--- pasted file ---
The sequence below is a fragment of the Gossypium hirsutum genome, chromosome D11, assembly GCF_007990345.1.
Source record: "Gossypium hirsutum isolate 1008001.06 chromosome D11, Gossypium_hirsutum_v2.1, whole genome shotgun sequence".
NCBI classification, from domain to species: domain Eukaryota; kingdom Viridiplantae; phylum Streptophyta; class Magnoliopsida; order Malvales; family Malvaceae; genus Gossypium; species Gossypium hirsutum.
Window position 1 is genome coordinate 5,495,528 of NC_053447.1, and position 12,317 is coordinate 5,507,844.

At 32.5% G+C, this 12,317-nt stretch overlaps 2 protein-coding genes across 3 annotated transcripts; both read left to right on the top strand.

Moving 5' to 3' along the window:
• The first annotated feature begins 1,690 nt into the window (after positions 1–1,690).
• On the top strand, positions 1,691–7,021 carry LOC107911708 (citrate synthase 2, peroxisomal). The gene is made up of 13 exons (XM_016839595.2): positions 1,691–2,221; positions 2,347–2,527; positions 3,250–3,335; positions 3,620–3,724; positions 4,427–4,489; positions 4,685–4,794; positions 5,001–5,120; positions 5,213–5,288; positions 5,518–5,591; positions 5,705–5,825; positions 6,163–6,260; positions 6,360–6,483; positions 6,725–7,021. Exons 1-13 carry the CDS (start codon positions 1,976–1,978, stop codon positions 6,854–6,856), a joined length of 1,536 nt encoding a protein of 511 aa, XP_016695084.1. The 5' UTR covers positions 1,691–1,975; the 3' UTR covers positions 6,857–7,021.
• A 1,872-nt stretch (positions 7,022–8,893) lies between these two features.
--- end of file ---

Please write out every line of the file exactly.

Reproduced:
The sequence below is a fragment of the Gossypium hirsutum genome, chromosome D11, assembly GCF_007990345.1.
Source record: "Gossypium hirsutum isolate 1008001.06 chromosome D11, Gossypium_hirsutum_v2.1, whole genome shotgun sequence".
NCBI classification, from domain to species: domain Eukaryota; kingdom Viridiplantae; phylum Streptophyta; class Magnoliopsida; order Malvales; family Malvaceae; genus Gossypium; species Gossypium hirsutum.
Window position 1 is genome coordinate 5,495,528 of NC_053447.1, and position 12,317 is coordinate 5,507,844.

At 32.5% G+C, this 12,317-nt stretch overlaps 2 protein-coding genes across 3 annotated transcripts; both read left to right on the top strand.

Moving 5' to 3' along the window:
• The first annotated feature begins 1,690 nt into the window (after positions 1–1,690).
• On the top strand, positions 1,691–7,021 carry LOC107911708 (citrate synthase 2, peroxisomal). The gene is made up of 13 exons (XM_016839595.2): positions 1,691–2,221; positions 2,347–2,527; positions 3,250–3,335; positions 3,620–3,724; positions 4,427–4,489; positions 4,685–4,794; positions 5,001–5,120; positions 5,213–5,288; positions 5,518–5,591; positions 5,705–5,825; positions 6,163–6,260; positions 6,360–6,483; positions 6,725–7,021. Exons 1-13 carry the CDS (start codon positions 1,976–1,978, stop codon positions 6,854–6,856), a joined length of 1,536 nt encoding a protein of 511 aa, XP_016695084.1. The 5' UTR covers positions 1,691–1,975; the 3' UTR covers positions 6,857–7,021.
• A 1,872-nt stretch (positions 7,022–8,893) lies between these two features.